Mapping the Secrets to Crowdfunding Platform Successes & Failures

Mapping the Secrets to Crowdfunding Platform Successes & Failures
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Crowdfunding Tree

Crowdfunding is a hot-topic these days, and ever since I was invited to animate a panel at IdeaLab! last October, I’ve been trying to wrap my head around the evolution, the trends, knowing that not every platform that forms today will exist in 5 years, and that not every possible outcome has been tried before.

Over the past few months, I managed to come up with a system not only for categorizing crowdfunding platforms (most of them categorize themselves quite well) but in determining whether I think they will be successful or not. Of course, execution plays a role, but if you start with a bad base, you may be doomed from the start.

The first step for me was to define what exactly is a crowdfunding platform. To keep it general, I decided it was any platform that allowed for the pooling of resources of many people – these resources can go to a company, an individual, or even to a cause. This lines up pretty well with Wikipedia’s one-liner on Crowdfunding, so I think I’m safe here.

When I began looking at the space, the first axis of development was quite clear: RewardsEquity, and Loans. The “return” for those giving the money can come in these three forms.

The next axis was more difficult: Open vs. Closed. I often refer to this as the “Apple vs. Android” market set-up, but “Curated vs. Meritocratic” works well, too – I talk more about that here. Looking at rewards-based crowdfunding, we instantly see Kickstarter vs. Indiegogo. The two can live in harmony because they attract two different ‘mindsets’ – not necessarily two separate markets, but two different ways of approaching a situation.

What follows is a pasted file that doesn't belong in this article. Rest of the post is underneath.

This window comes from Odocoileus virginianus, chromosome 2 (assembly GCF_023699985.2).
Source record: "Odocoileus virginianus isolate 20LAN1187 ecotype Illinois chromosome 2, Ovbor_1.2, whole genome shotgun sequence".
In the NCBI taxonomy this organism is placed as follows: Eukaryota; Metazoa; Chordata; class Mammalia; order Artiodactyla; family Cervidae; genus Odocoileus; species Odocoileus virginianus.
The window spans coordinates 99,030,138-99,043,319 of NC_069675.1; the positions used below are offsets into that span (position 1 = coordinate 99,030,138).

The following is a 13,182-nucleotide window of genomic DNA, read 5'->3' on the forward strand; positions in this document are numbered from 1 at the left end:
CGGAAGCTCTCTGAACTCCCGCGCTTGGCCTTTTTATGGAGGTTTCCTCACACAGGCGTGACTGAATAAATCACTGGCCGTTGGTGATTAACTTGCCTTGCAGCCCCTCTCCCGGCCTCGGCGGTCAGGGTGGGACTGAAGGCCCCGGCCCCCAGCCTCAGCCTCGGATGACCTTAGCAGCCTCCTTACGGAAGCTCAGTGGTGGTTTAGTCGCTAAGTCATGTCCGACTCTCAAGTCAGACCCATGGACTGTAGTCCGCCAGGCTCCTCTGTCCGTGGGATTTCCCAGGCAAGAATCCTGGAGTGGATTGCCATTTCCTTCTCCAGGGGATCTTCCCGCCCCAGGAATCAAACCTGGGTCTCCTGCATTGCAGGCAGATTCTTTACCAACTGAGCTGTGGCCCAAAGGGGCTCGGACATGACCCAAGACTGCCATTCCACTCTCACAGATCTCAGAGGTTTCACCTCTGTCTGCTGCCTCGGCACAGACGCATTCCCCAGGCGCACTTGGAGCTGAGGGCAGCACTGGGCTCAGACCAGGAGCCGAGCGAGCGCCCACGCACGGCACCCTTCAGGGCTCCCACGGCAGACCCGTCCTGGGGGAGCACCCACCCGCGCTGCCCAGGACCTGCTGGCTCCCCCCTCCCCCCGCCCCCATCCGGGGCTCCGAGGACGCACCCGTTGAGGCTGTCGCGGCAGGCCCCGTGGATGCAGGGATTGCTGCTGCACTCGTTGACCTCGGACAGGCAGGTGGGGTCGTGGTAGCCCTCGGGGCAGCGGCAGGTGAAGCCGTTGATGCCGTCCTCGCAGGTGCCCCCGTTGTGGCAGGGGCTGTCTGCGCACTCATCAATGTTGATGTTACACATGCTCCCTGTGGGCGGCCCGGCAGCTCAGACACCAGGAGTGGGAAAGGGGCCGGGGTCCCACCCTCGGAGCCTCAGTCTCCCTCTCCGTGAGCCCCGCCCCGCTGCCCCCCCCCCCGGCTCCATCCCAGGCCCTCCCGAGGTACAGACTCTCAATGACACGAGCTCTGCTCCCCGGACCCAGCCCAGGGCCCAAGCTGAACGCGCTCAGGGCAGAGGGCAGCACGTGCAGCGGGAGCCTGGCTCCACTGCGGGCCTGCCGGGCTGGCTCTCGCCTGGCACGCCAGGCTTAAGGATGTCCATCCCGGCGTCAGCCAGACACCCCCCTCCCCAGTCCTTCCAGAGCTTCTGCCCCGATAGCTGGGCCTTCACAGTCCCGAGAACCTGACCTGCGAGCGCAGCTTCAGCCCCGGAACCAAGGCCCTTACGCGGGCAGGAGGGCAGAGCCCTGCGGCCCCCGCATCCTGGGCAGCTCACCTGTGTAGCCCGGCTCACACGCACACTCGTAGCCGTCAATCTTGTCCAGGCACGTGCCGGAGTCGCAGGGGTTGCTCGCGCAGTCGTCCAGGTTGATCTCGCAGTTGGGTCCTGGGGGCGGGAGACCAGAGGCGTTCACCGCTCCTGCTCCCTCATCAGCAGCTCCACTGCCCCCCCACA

In the Loans-based crowdfunding space, we see this with Kiva as the dominant ‘open’ platform, and players like Lending Club, Pret d’Union & Funding Circle in the “Curated” section. This space is interesting because traditional lending players tend to stick to particular markets – hence including Lending Club & Pret d’Union – but also because there seems to be a mental distinction between consumer vs. enterprise, which doesn’t exist in Rewards or Equity-based crowdfunding (the latter, because equity is restricted to enterprise). With Lending Club’s IPO and Pret d’Union’s fundraising (both founded by French entrepreneurs, FYI), it will be curious to see if there will be consolidation (read: acquisition) in the coming years, or if these players will stick to their respective markets.